Last night Russ and I went out on a dinner date.
We had gotten the kids pizza before going out and had left them with strict instructions to clean up the table, put the recycling outside, push in the chairs and turn off the lights, and get the little ones in their pajamas.
We knew we were going to be home from our date early because one of us had to drive David to his job at 11pm, so we didn’t give any further instructions beyond that and, “Enjoy yourselves. Watch a movie, play a game, or something.”
We went out and had a relaxing evening at one of our favorite locally owned restaurants where we discussed our child’s therapy and progress (or lack of), Will’s new medication and our need to have a Modern Family discussion (post to come on this one).
It was great to get out, have awesome drinks, and share an absolutely delicious dessert plate.
It was bliss.
I felt like a real, genuine adult
we came home.
We walked in the door to discover that nothing had been done.
Or, let me rephrase,
Now, I will be the first to admit, I have trouble not expecting perfection out of my kids, so I often have to take a step back, relax, and think before I speak.
Last night was not an exception.
I took a few moments, walked through the house and sadly, it didn’t get any better.
The rooms that had been cleaned, mainly the kitchen and living room, were no longer even sort-of cleaned.
The few things that were asked of the kids were not done, except for Will being changed (and his clothes and pull-up left on the living room floor) and the trash from dinner having been carried from the dining room and left in the kitchen.
Rather than lose my mind, I told the kids that I was taking Will up to bed, told Emma and Keith to brush their teeth and go to bed, and then told the bigger kids that I expected them to clean up the mess in the kitchen and living room before they went to bed.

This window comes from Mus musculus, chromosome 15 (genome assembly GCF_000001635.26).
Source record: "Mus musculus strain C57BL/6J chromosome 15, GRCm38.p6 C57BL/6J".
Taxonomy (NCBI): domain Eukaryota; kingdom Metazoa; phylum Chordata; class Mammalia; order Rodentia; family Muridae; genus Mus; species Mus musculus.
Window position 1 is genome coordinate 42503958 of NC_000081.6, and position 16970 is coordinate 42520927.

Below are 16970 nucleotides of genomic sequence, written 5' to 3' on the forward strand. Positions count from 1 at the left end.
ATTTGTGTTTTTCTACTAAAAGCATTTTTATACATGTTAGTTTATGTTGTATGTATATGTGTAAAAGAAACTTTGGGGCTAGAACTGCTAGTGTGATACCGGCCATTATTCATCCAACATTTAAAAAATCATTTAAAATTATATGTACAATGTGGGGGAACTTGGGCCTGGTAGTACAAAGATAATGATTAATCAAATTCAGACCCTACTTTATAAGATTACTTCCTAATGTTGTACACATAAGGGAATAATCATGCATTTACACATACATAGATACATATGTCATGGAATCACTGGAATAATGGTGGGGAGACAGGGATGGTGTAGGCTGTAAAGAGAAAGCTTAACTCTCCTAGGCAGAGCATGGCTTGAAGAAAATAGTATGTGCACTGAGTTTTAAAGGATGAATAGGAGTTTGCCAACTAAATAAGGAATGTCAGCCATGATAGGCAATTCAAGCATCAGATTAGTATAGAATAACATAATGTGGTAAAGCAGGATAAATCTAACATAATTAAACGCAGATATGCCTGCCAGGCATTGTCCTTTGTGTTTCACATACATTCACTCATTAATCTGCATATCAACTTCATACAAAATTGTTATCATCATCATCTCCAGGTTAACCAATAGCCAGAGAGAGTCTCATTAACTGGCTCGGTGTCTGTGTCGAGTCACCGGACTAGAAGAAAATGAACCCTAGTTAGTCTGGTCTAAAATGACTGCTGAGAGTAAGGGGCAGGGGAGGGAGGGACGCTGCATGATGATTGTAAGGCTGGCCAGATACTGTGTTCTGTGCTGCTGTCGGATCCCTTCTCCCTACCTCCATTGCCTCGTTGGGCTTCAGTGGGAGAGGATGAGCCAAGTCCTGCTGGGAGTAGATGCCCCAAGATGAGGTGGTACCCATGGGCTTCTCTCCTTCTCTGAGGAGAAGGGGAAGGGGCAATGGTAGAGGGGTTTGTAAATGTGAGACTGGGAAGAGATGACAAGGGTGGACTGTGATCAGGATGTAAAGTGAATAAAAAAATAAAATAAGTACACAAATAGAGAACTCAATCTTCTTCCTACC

And I went to bed.
And Russ drove David to work and then he went to bed.
At 6 am, I woke to go pick up David from work and as I came down the stairs, my tension rose.
It was still a mess.
I grabbed my purse after taking the dogs out and left to get David.
An hour later, I was home, put on some coffee, and cleaned up the house.
It was HOURS before the kids were awake and after their zombie-like state had worn off, I informed them that if they want to continue to treat my living room, kitchen, and dining room like they treat their bedrooms that they no longer have privileges in those rooms if myself or Russ aren’t present.
The reaction was what I expected:
you know, all that good stuff that comes with the hormones of teenagers.
I then told them if they can prove to me that they can keep their rooms clean then I will allow them to use my rooms.
I was then asked,” Do we have to keep them clean according to you or to us?”
And I said,”Me.”
More grumbling and then my daughter Gabi piped up with,” Well then, I guess I will never be able to leave my room. Your standards are too high.”
Which then begs the question, how clean is too clean?
All I ask is that clean clothes at least remain folded (put away is a bonus), dirty clothes are in the laundry room and not on bedroom floors, no food is left in the bedrooms and there is no trash on the floors.
Is that asking to much?
Would love input.